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MAN AT WORK

for The Brooklyn Paper
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Ask Denis O’Hare how his current role in the play "Helen," at The Public Theater in Lower Manhattan, differs from others, and the actor just shakes his head.

"It’s weird," the Fort Greene resident says, sitting in the Public Theater lobby before a recent performance. "I have to be here, legally, a half-hour before curtain. It’s a union rule." Usually, that’s not a problem, but since O’Hare plays Menaleus, the estranged husband of Helen of Troy (Donna Murphy) in playwright Ellen McLaughlin’s post-modern retelling of the familiar tale, it’s of particular concern: he doesn’t go onstage until about half an hour before the play ends. But the actor keeps an open mind.

"You can look at it in different ways. The bad thing is, it’s like the Olympics," he explains. "Think of the skiers who are going last. They watch everyone else hit their marks and then they end up getting more and more nervous, and they almost always end up choking! They’re waiting too long, which is how I feel at times. Of course, I’m not competing with my fellow actors, but you get the idea."

But O’Hare can see the brighter side. "The good thing is I get a really long warm-up," he says. "I don’t have to spend the whole day having the play sitting over my head. I have two hours once I get here to prepare, so I don’t have to worry about it all the time."

"Helen" reunites McLaughlin and director Tony Kushner - McLaughlin played the angel in Kushner’s epic two-part play "Angels in America" - and stars Tony Award winner Murphy ("Passion," "The King and I"), Marian Seldes, Johanna Day and "The Cosby Show" alumna Phylicia Rashad. O’Hare is understandably jazzed about working with such a list of luminaries.

"I’d done a reading of ’Homebody/ Kabul’ [Kushner’s latest play] at New York Theatre Workshop, and I also did a workshop of his musical ’Caroline or Change,’" O’Hare says. "Tony and I have been dancing around each other for a long time, so when he offered me this part, I read the script and, of course, said, ’Yes.’ As a playwright and a director, I think Tony has a different insight into how plays work than most directors."

O’Hare also has nothing but plaudits for actress-turned-playwright McLaughlin. "She’s a good writer," he says, "and it’s a little intimidating since you want to be equal to what she writes. But she gives very good character notes right in the writing. I’ve worked with a lot of actors-slash-writers, and they don’t always necessarily remember what it was like to be an actor. But not Ellen."

As for the star of the show - Murphy is never offstage - O’Hare is equally rhapsodic. "Donna’s totally great. She’s a consummate actress," he says, explaining, "I always like to play fast and loose, change things all the time. And she’s always completely there, she always goes with me, which is great to see."

For O’Hare and his colleagues, each of whom spends only one scene onstage with Murphy (except for Seldes, who plays Helen’s servant), such an unusual arrangement has forged a strong bond. "We all like each other so much, but we see so little of each other that we have to find excuses to get together," he admits. "Aside from the curtain call, the only time we’re all onstage together, we also enjoy hanging out backstage."

After "Helen" closes this weekend, O’Hare will already be onto his next project: "Vienna: Lusthaus (revisited)," a multimedia evening at the New York Theatre Workshop (just a few blocks from the Public). "I’ll actually miss the first five performances because it’s overlapping with ’Helen,’" O’Hare says.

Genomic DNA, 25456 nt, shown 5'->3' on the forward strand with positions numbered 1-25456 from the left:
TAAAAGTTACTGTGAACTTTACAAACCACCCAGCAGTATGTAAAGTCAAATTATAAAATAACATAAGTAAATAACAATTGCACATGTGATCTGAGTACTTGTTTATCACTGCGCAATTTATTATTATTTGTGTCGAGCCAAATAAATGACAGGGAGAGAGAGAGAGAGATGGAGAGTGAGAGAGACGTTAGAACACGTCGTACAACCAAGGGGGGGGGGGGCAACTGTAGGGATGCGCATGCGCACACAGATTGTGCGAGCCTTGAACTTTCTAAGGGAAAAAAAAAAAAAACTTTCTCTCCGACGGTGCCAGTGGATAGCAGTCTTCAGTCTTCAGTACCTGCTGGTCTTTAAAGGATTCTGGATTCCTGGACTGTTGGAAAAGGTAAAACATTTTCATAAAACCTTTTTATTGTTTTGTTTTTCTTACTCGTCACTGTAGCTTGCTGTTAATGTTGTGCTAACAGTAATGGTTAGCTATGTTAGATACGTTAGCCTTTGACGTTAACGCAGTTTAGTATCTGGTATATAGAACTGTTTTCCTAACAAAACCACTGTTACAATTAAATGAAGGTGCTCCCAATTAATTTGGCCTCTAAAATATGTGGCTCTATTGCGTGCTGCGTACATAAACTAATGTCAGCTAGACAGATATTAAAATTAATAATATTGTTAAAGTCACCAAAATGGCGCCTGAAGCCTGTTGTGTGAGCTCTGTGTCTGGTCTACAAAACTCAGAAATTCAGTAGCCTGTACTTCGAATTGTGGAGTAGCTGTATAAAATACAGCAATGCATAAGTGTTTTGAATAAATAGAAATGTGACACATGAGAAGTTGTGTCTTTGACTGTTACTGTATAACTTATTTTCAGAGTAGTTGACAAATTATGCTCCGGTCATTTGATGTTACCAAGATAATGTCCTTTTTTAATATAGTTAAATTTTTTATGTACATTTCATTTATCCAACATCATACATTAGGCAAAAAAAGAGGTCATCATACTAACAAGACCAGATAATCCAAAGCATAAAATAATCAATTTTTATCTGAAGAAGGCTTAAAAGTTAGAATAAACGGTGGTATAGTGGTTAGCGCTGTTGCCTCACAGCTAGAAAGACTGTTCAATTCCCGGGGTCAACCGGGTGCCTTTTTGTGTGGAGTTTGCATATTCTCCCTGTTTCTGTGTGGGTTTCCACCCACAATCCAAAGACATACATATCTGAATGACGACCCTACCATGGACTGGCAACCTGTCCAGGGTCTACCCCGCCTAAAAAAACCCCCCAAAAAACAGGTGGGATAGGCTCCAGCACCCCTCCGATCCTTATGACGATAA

Following "Vienna," O’Hare returns to the Public - sort of. "I’ll be going into rehearsals for the new Richard Greenberg play about baseball, ’Take Me Out,’" says the actor. "We go to London in June, do it there for a month and a half, then come back and put it on at the Public through September."

The cast for "Take Me Out" will be filled with Americans; usually, only our big "names" perform on the other side of the pond. But for O’Hare, who has played the West End before, it’s not a big deal. "I have British equity," he says, "so I can work over there with no problems."

O’Hare has performed both on and off-Broadway since arriving several years ago from Chicago (where he attended Northwestern University and acted on most of the local stages), acting in David Hare’s "Racing Demon," Shaw’s "Major Barbara" and the hit revival of "Cabaret" on the Great White Way.

"I played the Nazi for the first year and a half in ’Cabaret,’" O’Hare says. "I was there for Natasha [Richardson, who won a Tony as Sally Bowles], then I played it with Jennifer Jason Leigh and with Mary McCormack. I thought it was some of the best musical theater ever done in this city. I haven’t been back to see it since - I’d rather remember it the way it was."

O’Hare loves having Brooklyn as his home base. "I’ve lived in Fort Greene since ’98, and before that I lived in Cobble Hill," he says. "I lived there before it got trendy. As a matter of fact, I lived in Fort Greene before it got trendy! A month after I got there, there was this huge article in the Times about living in Fort Greene. I said, ’Oh no - please don’t come.’

"Of course they came," he continues, "but I still love Brooklyn. I’m a total booster - I always drag my friends from Manhattan over here."

 

"Helen" plays at The Public Theater’s Martinson Hall, 425 Lafayette St. at Astor Place in Manhattan through April 21. Shows are Tuesday through Friday at 8 pm, Saturday at 2 pm and 8 pm and Sunday at 2 pm and 7 pm. Tickets are $45. For more information, call (212) 539-8500 or visit www.publictheater.org.

Updated 4:00 pm, November 10, 2010
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